Call of Duty: Black Ops 6's new 'Omnimovement' could be CoD's best (or worst) idea of all time

Of all the details on Call of Duty: Black Ops 6 coming out of the Xbox Games Showcase, the head turner of the day was "Omnimovement," a redesigned movement system that'll let players sprint or dive in any direction for the first time. 

It's a strange idea—sprinting around corners while facing the opposite direction sounds like it'll look goofy—but Treyarch is confident it'll do wonders for BO6's movement. Treyarch says Omnimovement shatters "long-established FPS constructs," letting players move "much more realistically" than past Calls of Duty.

"We truly believe that once you experience Omnimovement, there's no going back," Treyarch said.

Looking in the direction that you want to sprint is as natural as breathing for longtime CoD players. I've never wished I could aggressively sidestep, though maybe playing really is believing in this case. I already consider Call of Duty one of the best-feeling shooters out there, so I'm not sure how much camera-agnostic sprinting will move the needle.

There's also a part of me worried that Omnimovement will move CoD further in a direction I don't love. Modern Warfare 3's movement also positioned itself as a step up from its predecessor by encouraging slide cancelling and bunnyhopping, but those changes turned out to be my least favorite part of the game. Now those same frantic corner hoppers can already have their scope trained on my head before they get to the corner—it's enough to make your skin crawl.

But Black Ops 6's movement suite isn't all about sprinting. You can also dive in any direction, which I expect to love as much as I do in Helldivers 2. Then there's "intelligent movement," which will automate some movement techniques like sprinting, mantling, and sliding through crouch-height holes. Treyarch says the idea is to minimize friction in getting where you want to go in CoD.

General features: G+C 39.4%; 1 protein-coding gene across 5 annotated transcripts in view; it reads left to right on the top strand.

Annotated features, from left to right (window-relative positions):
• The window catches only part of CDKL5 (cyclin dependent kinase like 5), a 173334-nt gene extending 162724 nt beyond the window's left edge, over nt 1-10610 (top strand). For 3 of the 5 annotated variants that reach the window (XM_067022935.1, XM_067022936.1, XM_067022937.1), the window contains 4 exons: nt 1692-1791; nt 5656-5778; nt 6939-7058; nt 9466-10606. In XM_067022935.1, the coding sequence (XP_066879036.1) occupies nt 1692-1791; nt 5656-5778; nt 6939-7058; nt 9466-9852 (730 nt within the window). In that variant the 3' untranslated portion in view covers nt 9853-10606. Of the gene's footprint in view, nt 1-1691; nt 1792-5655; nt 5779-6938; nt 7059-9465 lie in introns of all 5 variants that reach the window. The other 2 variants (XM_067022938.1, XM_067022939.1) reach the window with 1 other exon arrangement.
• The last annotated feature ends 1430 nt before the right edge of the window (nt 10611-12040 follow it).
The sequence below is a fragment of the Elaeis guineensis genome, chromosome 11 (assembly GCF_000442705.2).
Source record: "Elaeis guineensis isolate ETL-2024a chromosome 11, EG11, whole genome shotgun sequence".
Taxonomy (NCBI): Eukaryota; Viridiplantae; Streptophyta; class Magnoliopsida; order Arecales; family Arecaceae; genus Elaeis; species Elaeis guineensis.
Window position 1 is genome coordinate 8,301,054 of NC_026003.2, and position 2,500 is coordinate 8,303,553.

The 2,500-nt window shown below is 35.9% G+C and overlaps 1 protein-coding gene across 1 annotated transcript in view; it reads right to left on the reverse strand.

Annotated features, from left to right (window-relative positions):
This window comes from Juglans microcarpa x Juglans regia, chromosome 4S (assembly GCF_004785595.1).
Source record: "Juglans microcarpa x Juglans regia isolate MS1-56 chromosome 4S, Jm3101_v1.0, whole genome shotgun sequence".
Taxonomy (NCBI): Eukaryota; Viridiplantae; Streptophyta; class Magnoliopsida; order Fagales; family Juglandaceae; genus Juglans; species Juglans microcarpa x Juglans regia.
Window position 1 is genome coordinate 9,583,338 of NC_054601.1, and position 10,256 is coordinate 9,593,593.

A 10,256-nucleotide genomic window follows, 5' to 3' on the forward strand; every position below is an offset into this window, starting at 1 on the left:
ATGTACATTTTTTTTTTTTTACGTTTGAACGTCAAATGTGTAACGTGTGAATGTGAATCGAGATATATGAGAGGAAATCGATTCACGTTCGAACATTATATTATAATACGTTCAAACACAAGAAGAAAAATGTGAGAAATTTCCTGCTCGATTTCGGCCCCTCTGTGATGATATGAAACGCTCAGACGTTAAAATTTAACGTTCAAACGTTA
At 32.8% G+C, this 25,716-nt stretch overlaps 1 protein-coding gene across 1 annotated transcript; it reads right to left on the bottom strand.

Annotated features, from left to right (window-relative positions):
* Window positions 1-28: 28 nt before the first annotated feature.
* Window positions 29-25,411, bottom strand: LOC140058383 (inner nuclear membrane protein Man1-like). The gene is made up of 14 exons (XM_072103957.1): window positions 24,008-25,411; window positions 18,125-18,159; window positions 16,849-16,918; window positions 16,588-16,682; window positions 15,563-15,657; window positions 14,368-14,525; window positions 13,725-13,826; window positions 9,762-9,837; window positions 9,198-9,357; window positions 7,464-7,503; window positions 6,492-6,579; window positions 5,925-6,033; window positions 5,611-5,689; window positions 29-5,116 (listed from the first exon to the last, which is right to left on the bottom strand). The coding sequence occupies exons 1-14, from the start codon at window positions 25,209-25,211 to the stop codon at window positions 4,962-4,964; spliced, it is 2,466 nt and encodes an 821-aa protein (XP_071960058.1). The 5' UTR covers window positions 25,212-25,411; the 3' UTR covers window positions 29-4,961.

Another way to see Omnimovement and automatic sliding/mantling is that Treyarch wants to help further level the playing field between controllers and mice. Aggressive aim assist already does a decent job of this, but core techniques like turning corners, quick turns, and strafing are undeniably easier on PC.

The Black Ops 6 Direct stream was light on other multiplayer details, but a few important notes:

  • 16 maps at launch: 12 traditional 6v6 maps and four that support both 2v2 and 6v6. No remakes this time.
  • Round-based Zombies returns: Last year's open-world Zombie mode is staying in the past. Treyarch's latest will have traditional round-based zombies with two maps at launch.
  • Classic Prestige: Black Ops 6 is going back to the Prestige system from every pre-Modern Warfare reboot CoD. There are 10 initial Prestige tiers, each resetting your unlocks back to zero, and then another 1,000 Prestige levels after.

We also know when multiplayer will get its own spotlight: Call of Duty Next is happening August 26. Content creators will be playing the game live like in past years, and the first Black Ops 6 beta will follow soon after.

Black Ops 6 releases two months later on October 25.

Morgan Park
Staff Writer

Morgan has been writing for PC Gamer since 2018, first as a freelancer and currently as a staff writer. He has also appeared on Polygon, Kotaku, Fanbyte, and PCGamesN. Before freelancing, he spent most of high school and all of college writing at small gaming sites that didn't pay him. He's very happy to have a real job now. Morgan is a beat writer following the latest and greatest shooters and the communities that play them. He also writes general news, reviews, features, the occasional guide, and bad jokes in Slack. Twist his arm, and he'll even write about a boring strategy game. Please don't, though.